Dreamcatcher

I’ve read enough of Stephen King to know that his narrative talent sometimes allows him to break the golden rule of restricting fantasy and horror tales to one fantastic premise apiece. Writer-director Lawrence Kasdan is no slouch as a storyteller either, but in this adaptation of King’s novel, he and cowriter William Goldman managed to lose me almost completely. Thomas Jane, Jason Lee, Damian Lewis, and Timothy Olyphant play four men who gained telepathic powers from a supposedly disabled pal when they were boys and now have to battle a group of alien body snatchers in snowbound Maine. For most of the running time I was confused, as well as mildly nauseated by the gross-out details of a tale that tends to be more slimy than scary. As the complications proliferated (apparently a second alien race has been fighting the first one, and for years Morgan Freeman, a noncomedic military man in black, has been chasing down both groups), I started to shift my focus toward waiting for this elaborate mishmash to end. And believe me, it took a while. With Tom Sizemore, Donnie Wahlberg, and Rosemary Dunsmore. 145 min. (JR)… Read more »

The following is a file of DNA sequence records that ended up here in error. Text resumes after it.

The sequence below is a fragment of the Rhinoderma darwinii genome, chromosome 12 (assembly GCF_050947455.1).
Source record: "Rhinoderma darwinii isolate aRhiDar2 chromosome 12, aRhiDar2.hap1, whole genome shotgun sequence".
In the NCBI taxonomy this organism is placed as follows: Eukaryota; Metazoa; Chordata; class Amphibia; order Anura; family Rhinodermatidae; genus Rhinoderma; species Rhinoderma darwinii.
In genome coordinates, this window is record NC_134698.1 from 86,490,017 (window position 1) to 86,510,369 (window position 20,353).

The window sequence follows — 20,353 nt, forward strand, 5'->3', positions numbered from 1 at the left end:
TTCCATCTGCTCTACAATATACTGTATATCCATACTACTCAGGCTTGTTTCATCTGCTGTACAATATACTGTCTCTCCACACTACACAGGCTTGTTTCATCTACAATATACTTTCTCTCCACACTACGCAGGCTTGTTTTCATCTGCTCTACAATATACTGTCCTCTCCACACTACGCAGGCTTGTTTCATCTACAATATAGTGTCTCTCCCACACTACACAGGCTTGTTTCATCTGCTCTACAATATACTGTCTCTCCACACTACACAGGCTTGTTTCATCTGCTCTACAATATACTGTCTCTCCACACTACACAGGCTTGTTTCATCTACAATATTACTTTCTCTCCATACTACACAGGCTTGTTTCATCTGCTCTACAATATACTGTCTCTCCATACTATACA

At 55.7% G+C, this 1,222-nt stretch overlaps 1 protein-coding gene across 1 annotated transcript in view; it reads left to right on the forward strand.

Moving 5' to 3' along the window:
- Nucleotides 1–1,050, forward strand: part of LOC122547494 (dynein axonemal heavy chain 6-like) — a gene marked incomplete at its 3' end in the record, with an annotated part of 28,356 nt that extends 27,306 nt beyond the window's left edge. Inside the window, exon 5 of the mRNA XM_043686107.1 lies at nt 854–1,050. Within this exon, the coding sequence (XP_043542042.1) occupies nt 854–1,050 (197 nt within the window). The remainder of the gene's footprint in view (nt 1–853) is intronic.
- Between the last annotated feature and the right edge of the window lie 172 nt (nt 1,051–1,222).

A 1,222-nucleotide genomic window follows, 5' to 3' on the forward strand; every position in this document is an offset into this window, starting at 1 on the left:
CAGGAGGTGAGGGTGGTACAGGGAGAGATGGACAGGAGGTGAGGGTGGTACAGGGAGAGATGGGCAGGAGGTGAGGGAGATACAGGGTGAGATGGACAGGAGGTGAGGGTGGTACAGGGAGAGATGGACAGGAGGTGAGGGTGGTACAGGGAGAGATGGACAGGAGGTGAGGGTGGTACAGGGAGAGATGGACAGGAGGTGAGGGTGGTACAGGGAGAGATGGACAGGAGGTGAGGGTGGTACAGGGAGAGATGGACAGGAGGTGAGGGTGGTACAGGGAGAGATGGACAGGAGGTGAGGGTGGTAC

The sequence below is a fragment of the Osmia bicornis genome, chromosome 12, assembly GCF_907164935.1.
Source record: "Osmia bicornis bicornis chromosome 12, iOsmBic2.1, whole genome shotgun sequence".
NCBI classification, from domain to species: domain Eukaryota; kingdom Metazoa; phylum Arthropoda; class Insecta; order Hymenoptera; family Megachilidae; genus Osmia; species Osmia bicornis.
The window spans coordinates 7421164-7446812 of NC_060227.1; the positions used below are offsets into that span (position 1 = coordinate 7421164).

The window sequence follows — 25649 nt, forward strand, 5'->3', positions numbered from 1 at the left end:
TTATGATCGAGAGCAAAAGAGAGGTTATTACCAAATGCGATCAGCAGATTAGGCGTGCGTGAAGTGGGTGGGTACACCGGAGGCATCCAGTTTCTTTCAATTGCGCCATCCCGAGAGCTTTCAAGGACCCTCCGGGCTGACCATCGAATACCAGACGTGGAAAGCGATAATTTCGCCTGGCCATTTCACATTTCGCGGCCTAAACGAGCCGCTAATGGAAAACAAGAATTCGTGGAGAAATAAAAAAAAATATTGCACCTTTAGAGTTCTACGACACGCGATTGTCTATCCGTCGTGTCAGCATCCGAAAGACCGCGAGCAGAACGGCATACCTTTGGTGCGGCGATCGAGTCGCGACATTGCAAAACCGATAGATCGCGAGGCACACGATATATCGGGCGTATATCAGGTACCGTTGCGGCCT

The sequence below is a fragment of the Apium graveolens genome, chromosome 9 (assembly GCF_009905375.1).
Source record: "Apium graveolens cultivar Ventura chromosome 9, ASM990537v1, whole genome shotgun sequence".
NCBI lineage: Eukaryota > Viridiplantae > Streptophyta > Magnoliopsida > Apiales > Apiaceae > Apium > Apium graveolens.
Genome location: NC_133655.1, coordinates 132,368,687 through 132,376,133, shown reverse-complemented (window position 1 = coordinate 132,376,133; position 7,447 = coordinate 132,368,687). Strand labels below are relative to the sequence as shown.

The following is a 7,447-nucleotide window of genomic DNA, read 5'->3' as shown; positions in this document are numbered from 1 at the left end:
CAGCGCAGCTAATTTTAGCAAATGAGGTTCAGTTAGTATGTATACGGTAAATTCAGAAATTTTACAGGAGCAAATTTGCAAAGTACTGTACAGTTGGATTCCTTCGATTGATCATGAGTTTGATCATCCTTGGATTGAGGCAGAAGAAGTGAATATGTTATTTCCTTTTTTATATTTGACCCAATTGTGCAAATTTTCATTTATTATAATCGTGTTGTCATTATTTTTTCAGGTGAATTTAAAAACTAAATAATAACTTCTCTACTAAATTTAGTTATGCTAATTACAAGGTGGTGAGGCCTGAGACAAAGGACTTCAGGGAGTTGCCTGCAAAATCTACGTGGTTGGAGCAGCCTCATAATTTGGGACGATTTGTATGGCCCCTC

Road To Morocco

After goofing their way across Singapore (1940) and Zanzibar (1941), Bob Hope and Bing Crosby star in their third colonial-imperialist romp through the third world (1942). Bing sells Bob to a slave trader; watch for Anthony Quinn and Yvonne De Carlo. 83 min. (JR)… Read more »

Thunderbolt